April 25, 2022 Russia-Ukraine news

Clarissa Ward ND hit thumbnail
Clarissa Ward reports from city pulverized by Russian strikes
05:03 - Source: CNN

What we're covering

  • Russian forces struck five railway stations in central and western Ukraine Monday morning, the state railway company said, leading to casualties.
  • Russia was “continuously attacking” the encircled Azovstal steel plant in Mariupol Sunday, a Ukrainian official said. The site has become one of the last significant holdouts of Ukrainian forces in the besieged city. Ukraine’s deputy prime minister said no evacuation corridor was agreed upon for the plant Monday as hundreds of soldiers and civilians continue to shelter there.
  • US Secretary of State Antony Blinken told Ukrainian President Volodymyr Zelensky that US diplomats would return to Ukraine this week when the two met in Kyiv Sunday. Blinken and Defense Secretary Lloyd Austin became the highest-level US officials to visit Ukraine since the invasion began.
  • Having connection issues? Bookmark CNN’s lite site for fast connectivity.
54 Posts

Our live coverage of the war in Ukraine has moved here.

Nighttime curfew declared in Kyiv to protect population from Russia's "provocative actions"

Kyiv residents walk around the city on Monday.

A nighttime curfew has gone into effect in Kyiv from Monday to Friday this week because of Russia’s “provocative actions,” Oleksandr Pavliuk, the head of the Kyiv Regional Military Administration, said in a Telegram post Monday. 

The curfew will last from 10 p.m. to 5 a.m. local time.

“We remind you that during the curfew it is forbidden to be on the street and in other public places, to move by transport or on foot,” Pavliuk said. 

Those involved in the work of critical infrastructure who have a special permit and ID are exempt, he said.

“During martial law, it is important to adhere to the requirements and decisions that are implemented on the ground. Such measures help protect the population from the provocative actions of the enemy,” Pavliuk added.

Lavrov says danger of nuclear war is "real," but insists Russia is trying to lower the risks

Russian Foreign Minister Sergey Lavrov attends a joint news conference following talks with Armenian Foreign Minister Ararat Mirzoyan in Moscow, on April 8.

Russia’s foreign minister has insisted his country is striving to lower the risk of nuclear war, but said it was a real and serious danger. 

“It is real, and it cannot be underestimated,” Sergey Lavrov said in an interview aired on Russian television on Monday night.

Referencing a famous joint declaration by Ronald Reagan and Mikhail Gorbachev, when the then-leaders of the United States and the Soviet Union agreed that “a nuclear war cannot be won and must never be fought,” Lavrov said the “inadmissibility of nuclear war” remained Russia’s “principled position.”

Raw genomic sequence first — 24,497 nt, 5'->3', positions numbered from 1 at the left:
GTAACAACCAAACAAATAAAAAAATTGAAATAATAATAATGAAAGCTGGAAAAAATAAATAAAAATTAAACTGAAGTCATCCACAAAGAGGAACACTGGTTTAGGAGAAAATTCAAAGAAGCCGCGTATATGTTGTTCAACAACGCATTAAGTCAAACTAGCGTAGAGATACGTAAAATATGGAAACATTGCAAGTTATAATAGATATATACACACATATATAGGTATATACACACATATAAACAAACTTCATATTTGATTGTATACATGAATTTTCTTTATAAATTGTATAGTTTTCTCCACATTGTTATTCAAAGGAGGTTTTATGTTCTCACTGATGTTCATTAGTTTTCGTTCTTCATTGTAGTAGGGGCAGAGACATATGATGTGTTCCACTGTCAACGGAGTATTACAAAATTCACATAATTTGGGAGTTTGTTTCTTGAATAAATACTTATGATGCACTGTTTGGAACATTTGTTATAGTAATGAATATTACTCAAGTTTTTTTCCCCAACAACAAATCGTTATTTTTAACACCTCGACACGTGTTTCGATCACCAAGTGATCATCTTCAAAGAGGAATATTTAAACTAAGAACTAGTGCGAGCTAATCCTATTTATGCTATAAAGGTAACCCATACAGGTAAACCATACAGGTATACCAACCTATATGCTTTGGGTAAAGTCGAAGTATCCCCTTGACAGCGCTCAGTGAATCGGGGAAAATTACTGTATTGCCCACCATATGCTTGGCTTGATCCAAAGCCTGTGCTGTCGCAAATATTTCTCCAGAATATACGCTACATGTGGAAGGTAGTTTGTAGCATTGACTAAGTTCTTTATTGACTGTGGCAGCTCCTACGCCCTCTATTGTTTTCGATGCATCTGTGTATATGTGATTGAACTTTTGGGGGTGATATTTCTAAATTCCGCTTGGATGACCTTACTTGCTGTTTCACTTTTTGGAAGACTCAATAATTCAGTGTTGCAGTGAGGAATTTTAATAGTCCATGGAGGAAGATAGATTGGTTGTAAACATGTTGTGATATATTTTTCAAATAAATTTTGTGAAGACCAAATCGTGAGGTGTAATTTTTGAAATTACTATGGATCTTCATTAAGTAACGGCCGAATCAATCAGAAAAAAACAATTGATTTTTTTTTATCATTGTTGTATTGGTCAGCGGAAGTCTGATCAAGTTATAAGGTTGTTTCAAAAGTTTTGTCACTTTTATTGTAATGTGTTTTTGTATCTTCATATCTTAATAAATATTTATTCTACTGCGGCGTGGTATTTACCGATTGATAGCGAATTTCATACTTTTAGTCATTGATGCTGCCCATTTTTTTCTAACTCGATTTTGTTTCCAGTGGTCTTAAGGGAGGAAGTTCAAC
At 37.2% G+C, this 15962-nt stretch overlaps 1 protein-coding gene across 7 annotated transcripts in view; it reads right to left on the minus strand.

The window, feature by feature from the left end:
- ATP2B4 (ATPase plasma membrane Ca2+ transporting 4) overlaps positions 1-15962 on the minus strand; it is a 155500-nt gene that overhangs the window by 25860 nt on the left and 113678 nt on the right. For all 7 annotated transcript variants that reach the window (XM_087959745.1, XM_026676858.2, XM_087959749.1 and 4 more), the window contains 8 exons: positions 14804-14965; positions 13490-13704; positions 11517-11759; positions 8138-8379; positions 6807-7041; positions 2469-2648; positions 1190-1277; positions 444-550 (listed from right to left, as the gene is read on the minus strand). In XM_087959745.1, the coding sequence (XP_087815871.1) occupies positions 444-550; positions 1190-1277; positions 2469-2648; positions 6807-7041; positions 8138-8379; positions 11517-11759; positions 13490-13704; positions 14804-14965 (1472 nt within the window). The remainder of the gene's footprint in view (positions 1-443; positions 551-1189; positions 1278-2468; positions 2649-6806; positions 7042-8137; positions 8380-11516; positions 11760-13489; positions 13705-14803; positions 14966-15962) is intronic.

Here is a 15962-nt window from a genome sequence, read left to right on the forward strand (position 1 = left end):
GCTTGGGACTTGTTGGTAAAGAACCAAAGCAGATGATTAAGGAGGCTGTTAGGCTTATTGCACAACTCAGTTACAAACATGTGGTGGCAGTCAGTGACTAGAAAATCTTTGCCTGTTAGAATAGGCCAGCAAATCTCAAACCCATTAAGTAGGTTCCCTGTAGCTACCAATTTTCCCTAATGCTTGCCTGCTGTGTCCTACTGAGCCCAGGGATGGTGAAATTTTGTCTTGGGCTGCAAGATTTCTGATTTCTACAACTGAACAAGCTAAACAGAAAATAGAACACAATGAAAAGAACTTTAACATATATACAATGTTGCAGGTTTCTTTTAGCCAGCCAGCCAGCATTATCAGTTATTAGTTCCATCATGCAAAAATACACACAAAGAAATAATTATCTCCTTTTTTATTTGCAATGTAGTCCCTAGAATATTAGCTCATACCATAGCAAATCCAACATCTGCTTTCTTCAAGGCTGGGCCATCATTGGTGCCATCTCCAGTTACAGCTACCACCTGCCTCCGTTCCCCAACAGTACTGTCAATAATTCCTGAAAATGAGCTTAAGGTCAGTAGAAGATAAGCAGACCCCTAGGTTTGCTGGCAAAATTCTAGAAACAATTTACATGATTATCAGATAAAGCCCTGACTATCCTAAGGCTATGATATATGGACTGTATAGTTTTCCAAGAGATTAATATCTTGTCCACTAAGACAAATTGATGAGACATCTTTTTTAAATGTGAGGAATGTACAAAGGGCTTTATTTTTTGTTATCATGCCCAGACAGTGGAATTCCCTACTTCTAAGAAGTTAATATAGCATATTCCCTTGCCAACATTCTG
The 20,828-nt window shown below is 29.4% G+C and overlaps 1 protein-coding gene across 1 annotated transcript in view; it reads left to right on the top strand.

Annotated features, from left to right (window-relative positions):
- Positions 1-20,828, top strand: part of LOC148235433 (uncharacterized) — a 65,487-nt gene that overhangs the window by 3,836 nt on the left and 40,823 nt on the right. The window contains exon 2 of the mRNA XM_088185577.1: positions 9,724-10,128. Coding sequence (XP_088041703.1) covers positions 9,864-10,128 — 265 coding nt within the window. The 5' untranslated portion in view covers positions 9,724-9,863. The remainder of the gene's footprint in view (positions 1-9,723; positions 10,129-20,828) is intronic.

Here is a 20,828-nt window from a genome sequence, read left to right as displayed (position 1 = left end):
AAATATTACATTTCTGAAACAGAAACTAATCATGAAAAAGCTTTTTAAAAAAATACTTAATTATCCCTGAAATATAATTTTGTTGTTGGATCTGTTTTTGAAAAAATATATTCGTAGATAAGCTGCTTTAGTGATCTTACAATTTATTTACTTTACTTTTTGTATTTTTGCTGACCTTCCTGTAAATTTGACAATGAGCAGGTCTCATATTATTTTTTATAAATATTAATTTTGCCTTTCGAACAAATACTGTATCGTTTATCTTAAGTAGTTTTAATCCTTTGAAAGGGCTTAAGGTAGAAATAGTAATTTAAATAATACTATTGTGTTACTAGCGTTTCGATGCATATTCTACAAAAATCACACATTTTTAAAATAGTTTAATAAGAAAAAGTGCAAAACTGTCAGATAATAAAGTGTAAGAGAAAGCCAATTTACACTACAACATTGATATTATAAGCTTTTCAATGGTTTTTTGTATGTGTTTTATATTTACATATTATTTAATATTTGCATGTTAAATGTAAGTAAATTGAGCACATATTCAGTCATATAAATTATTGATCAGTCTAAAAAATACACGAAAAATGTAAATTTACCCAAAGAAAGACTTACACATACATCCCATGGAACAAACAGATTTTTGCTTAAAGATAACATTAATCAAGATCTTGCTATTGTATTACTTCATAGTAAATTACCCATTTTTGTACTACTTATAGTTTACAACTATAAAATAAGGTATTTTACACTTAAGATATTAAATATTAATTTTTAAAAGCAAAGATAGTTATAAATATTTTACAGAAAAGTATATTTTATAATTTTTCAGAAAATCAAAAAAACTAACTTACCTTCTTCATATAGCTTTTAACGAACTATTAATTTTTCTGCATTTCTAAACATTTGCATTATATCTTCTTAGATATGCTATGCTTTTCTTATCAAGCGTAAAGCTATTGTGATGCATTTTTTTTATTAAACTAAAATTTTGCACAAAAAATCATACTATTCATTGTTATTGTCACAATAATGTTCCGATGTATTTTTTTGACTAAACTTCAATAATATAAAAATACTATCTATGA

Collapsed agreement: Lavrov also suggested that current fears could be blamed on the West and its refusal to trust Russia. He highlighted the failure to find a successor to a 1980s’ treaty between the US and the Soviet Union that banned medium range nuclear weapons.

That pact collapsed in 2019, but the US had failed to act on Vladimir Putin’s offer of a continued suspension of the deployment of such weapons, Lavrov said.

“Our offer of a mutual moratorium has been rejected, even though we included in our proposal methods of verification. And the West’s main objections to this is that they just didn’t trust us,” he said.

According to Russian state news agency RIA Novosti, Lavrov told the Russian interviewer that Western countries were encouraging Ukraine to keep fighting – illustrated by Ukraine’s changing demands, he said. 

But he said he still believed the war would end with what RIA Novosti described as the “signing of a diplomatic document.”

See the moment a CNN team got caught in Russian shelling

While shadowing paramedics in Kharkiv, Ukraine, CNN’s Clarissa Ward and her team were forced to run for safety after getting caught in Russian shelling.

Watch the moment:

02:46 - Source: CNN

Weeks after occupying city, Russian troops take control of Kherson City Council, officials say

Weeks after first occupying the major Ukrainian city of Kherson, Russian troops have taken control of the Kherson City Council, according to two members of the city government.

Kherson Mayor Igor Kolykhaev said on his Facebook that on Monday night, “armed men entered the building of the Kherson City Council, took the keys and replaced our guards with their own.” 

Addressing rumors that the Ukrainian flag that flew over city council had also been taken down, Kolykhaev noted that the flag was still flying over the building when he left.

Yuri Sobolevsky, Kherson regional deputy, described the incident on his Facebook page as a “seizure,” saying it was “unfortunately, quite expected.”  

“Kherson’s city hall was ‘allowed’ to function in a reduced format for a while, but that time seems to be over, too,” Sobolevsky continued

Zelensky scoffs at Russia's planned "sham referendum" in occupied Kherson

Ukrainian President Volodymyr Zelensky during his nightly address, on Monday, April 25.